Parts of Florida’s Broward County were placed under quarantine after a giant African land snail was spotted in the area, CBS News reported.
Adult snails of this species can grow up to eight inches and lay thousands of eggs at a time. Their shells have pointy edges that are sharp enough to puncture the tires of vehicles that run over them. They also pose a serious risk to humans because they carry a parasite that can cause meningitis.
The giant snail is among the most invasive species in the world; it eats plaster, paint, and stucco, poses significant threats to vegetation, according to CBS.
Florida’s Department of Agriculture and Consumer Services also said the snails “could be devastating to Florida agriculture and natural areas as they cause extensive damage to tropical and subtropical environments.”
The portion of Broward County under quarantine covers Fort Lauderdale and is about 3.5 square miles, the report said. The quarantine went into effect on Tuesday.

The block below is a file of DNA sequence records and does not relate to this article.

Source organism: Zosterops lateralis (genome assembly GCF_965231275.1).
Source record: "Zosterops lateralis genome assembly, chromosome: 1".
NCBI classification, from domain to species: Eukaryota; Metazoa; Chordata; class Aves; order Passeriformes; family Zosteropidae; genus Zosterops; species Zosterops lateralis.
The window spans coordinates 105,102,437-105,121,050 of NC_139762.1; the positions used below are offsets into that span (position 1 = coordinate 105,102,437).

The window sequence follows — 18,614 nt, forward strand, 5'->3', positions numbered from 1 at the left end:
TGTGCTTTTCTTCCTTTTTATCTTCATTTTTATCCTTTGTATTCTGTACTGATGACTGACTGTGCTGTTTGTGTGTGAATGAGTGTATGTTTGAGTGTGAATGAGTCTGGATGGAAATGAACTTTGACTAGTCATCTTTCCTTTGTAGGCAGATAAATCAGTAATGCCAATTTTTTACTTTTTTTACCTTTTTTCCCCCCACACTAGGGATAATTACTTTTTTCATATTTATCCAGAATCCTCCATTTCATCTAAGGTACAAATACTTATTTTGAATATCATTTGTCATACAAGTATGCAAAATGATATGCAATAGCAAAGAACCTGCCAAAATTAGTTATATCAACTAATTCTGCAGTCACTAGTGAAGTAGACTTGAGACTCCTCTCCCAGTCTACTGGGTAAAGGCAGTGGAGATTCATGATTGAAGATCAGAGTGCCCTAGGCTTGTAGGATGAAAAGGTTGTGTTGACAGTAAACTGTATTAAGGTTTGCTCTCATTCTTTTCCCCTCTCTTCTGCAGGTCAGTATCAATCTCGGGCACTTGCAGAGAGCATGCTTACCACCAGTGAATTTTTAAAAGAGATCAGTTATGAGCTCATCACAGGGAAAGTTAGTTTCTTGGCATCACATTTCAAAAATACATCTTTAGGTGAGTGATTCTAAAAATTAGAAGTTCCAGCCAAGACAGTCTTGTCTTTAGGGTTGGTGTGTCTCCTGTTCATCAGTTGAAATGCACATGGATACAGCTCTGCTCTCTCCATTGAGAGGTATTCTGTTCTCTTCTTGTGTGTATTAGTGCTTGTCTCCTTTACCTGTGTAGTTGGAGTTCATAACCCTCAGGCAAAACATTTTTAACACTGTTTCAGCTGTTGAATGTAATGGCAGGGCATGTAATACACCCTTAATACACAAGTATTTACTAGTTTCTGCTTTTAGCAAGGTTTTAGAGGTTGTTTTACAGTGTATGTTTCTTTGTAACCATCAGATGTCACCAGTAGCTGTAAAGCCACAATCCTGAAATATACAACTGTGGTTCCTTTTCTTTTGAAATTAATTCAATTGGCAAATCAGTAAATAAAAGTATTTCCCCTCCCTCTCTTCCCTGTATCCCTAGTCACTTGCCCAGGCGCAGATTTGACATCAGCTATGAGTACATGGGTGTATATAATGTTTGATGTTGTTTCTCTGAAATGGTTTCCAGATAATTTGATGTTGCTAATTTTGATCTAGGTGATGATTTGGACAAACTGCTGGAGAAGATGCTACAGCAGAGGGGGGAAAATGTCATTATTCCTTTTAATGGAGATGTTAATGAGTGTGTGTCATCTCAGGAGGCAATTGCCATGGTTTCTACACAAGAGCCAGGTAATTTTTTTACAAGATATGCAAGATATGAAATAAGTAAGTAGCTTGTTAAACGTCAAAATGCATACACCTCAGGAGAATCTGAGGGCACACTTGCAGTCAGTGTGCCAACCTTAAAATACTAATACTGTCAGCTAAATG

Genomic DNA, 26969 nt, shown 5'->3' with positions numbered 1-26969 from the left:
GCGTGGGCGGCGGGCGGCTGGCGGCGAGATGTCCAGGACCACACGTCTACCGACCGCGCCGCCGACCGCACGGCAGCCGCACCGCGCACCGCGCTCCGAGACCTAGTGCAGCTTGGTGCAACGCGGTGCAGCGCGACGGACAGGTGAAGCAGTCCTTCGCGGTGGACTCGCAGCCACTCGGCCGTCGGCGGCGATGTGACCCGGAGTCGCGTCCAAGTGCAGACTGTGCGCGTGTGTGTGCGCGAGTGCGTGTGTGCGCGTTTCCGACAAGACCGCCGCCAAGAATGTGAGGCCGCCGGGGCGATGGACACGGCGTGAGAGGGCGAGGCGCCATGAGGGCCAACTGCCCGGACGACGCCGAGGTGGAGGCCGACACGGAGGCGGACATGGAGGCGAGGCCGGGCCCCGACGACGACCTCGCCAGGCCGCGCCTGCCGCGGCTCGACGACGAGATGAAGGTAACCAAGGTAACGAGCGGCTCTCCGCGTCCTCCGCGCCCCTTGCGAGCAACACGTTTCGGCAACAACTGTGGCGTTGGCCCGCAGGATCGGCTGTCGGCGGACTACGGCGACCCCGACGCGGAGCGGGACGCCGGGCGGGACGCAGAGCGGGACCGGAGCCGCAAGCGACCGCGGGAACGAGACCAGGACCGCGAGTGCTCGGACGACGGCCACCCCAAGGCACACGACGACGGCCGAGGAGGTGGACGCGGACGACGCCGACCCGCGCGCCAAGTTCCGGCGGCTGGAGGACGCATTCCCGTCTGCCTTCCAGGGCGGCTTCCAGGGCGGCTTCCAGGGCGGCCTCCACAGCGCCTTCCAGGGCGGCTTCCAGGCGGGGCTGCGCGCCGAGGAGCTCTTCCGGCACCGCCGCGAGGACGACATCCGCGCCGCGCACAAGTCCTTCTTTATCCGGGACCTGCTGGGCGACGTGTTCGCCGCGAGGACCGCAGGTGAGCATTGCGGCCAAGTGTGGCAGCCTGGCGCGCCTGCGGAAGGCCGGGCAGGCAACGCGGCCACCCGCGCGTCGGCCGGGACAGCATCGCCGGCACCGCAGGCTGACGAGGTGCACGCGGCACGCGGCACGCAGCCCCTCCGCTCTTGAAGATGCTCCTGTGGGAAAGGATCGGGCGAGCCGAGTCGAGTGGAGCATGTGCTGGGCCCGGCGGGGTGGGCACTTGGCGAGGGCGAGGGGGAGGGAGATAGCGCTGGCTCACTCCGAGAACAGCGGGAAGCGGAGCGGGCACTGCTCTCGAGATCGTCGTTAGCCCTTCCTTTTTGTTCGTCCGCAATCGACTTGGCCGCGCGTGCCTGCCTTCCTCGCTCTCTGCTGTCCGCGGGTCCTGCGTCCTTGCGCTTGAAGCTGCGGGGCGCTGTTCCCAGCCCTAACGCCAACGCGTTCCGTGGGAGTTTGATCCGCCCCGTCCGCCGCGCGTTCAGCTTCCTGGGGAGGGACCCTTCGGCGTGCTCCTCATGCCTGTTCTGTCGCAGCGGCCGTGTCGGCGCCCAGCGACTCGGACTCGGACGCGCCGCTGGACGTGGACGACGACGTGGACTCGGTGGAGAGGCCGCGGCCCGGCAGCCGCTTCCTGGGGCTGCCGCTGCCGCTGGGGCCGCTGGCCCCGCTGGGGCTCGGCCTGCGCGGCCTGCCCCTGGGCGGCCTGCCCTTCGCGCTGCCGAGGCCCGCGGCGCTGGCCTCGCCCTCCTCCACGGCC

The FDACS said that during the quarantine, it’s illegal “to move a giant African land snail or a regulated article, including, but not limited to, plants, plant parts, plants in soil, soil, yard waste, debris, compost or building materials, within, through or from the defined quarantine area without a compliance agreement.”
The agency added that it will use a metaldehyde-based molluscicide — snail bait — to treat for the pest, and that the treatment is approved for residential use.
It’s illegal to import or possess the giant African land snail in the US; the snail was first spotted in Miami in 1969, according to ABC News. By 1973, more than 18,000 snails and their eggs were found and destroyed. The snail was declared eradicated in Florida twice: once in 1975, and the second time in 2021, ABC News reported, citing state officials.